Evanston Public Library Board members are talking about shifting resources to better serve some areas as part of their budget discussions.RoundTable photo

Evanston Public Library Board trustees are considering a number of scenarios on how best to deliver library services in their budgets for fiscal years 2020 and 2021. Included in those scenarios is the possibility of closing the Chicago Avenue/Main Street (CAMS)Branch once its lease is up.

In a free-wheeling discussion at their Sept. 4 budget meeting, board members discussed the need to begin moving forward on recommendations made in last year’s Equity Diversity and Inclusion (EDI) Needs Assessment report, calling for the equitable delivery of services.

Board members were scheduled to revisit the discussion in a follow up budget session scheduled to begin at 6:30 p.m. on Sept. 18, in the Community Room of the Main Library, 1703 Orrington Ave.

The Library’s proposed FY’20 budget calls for operating expenses of more than $8.4 million, up from $7.7 million for FY’19. The biggest increase will come in the addition of nearly seven full-time positions at the Library’s new 6,000-square-foot branch scheduled, to open at the Robert Crown Community Center at Main Street and Dodge Avenue early next year.

Launching the discussion about the Board’s options at  the Sept. 4 meeting budget hearing, Library Board President Shawn Iles noted that with the lease  on  CAMS coming up, “I think  now is the time for the Board to start  thinking about whether  we are using our resources in the community in an equitable way, or whether we want to increase the resources we are spending in  the Fifth, Eight and Ninth  Wards, and  what that would look like – what kind of co-locating could we use, what kind of space could we project into?”

Looking at the budget, “Do we want to continue to spend as much on the two locations (CAMs, 900 Chicago Ave. , and the North  Branch, 2026 Central St.) we currently have?” he asked Board members.

“It’s a very difficult conversation to have, but I think when you are exploring some of these equity issues they are uncomfortable and difficult conversations for the community at large.”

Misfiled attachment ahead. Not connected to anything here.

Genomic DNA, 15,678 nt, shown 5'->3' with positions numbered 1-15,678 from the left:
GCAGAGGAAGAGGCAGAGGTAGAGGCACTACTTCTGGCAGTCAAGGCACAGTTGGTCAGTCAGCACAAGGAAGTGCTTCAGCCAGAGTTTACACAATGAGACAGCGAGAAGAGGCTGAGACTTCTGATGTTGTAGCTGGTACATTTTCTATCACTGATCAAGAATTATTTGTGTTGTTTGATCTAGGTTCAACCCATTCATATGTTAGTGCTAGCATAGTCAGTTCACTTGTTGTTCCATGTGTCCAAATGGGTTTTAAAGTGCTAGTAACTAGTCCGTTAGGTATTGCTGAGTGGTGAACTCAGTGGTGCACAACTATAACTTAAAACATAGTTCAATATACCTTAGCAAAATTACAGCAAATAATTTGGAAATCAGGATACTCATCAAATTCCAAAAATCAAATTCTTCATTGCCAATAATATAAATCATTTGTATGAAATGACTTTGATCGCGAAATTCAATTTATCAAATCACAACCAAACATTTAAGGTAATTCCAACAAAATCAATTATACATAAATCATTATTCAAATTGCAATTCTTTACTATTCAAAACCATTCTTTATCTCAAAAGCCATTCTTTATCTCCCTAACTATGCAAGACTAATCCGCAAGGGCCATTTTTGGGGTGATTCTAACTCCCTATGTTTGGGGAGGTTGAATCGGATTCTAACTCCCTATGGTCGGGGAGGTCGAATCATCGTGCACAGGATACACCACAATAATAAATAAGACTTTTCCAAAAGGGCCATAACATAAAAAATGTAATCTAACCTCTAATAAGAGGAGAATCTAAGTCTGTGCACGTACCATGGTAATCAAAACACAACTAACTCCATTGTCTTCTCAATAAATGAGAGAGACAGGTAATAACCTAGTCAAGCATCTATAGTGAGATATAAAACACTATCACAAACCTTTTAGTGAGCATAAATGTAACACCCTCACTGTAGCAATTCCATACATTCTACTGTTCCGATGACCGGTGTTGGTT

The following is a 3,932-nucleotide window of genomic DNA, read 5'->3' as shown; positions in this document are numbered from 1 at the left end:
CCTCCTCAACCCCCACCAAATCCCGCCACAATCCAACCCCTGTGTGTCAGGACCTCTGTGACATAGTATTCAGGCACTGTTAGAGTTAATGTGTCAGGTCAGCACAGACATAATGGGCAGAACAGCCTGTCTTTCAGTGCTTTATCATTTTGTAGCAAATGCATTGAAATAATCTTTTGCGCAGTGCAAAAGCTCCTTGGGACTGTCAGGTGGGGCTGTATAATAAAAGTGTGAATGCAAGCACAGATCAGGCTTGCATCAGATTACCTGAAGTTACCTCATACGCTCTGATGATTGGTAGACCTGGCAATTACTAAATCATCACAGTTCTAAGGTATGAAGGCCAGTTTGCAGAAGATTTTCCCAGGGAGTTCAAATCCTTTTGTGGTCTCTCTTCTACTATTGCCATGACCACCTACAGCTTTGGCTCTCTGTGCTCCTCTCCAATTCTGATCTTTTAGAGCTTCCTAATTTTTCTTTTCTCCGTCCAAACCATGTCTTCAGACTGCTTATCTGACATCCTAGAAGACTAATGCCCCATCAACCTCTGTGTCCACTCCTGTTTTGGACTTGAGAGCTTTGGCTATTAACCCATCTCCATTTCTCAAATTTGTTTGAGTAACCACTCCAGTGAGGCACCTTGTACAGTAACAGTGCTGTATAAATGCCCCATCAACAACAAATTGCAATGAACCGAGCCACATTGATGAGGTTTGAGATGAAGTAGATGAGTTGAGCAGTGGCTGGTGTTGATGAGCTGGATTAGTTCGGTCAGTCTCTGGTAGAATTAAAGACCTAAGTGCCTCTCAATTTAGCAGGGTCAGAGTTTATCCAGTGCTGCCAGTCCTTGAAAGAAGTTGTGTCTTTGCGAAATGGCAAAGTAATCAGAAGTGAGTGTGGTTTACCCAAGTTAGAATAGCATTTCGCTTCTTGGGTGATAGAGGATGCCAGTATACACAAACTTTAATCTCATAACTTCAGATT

Board member Benjamin Schapiro pointed out that that the current branch locations made sense at a time when libraries looked “at usage and patronage in a way different than we look at them now – where we’re trying to look at  the underserved and unserved.”

Mr. Schapiro said the budget “is a good place to start to look at how we take this work we do [on equity] – the  geographic locations, the  physical barriers, economic stratification within this community, and what we have identified over the years as served and underserved  communities,”  realigning pieces.

 On the City’s west side, the city’s Gibbs-Morrison Cultural Center at 1823 Church St. may present an opportunity as a place to locate library services in the Fifth Ward, he said.

Mr. Schapiro noted that the North Branch is separated from the Fifth Ward by the canal and questioned whether the North Branch helps “with what we want to do in terms of equity.”

In the Eighth Ward, on the City’s south side, all the way at the eastern edge, there is “a totally unserved population … and we ought to be doing something about that,” said Mr. Schapiro.

“CAMs isn’t close enough for them. Certainly, Robert Crown isn’t, but if we could move something down to the Eighth Ward maybe we could reach those people,” he suggested.

The current CAMS lease runs through Dec. 31, Library Director Karen Danczak Lyons told Board members. The lease allows for a two-year extension. Ms. Danczak Lyons said the landlord has already agreed to two one year extensions.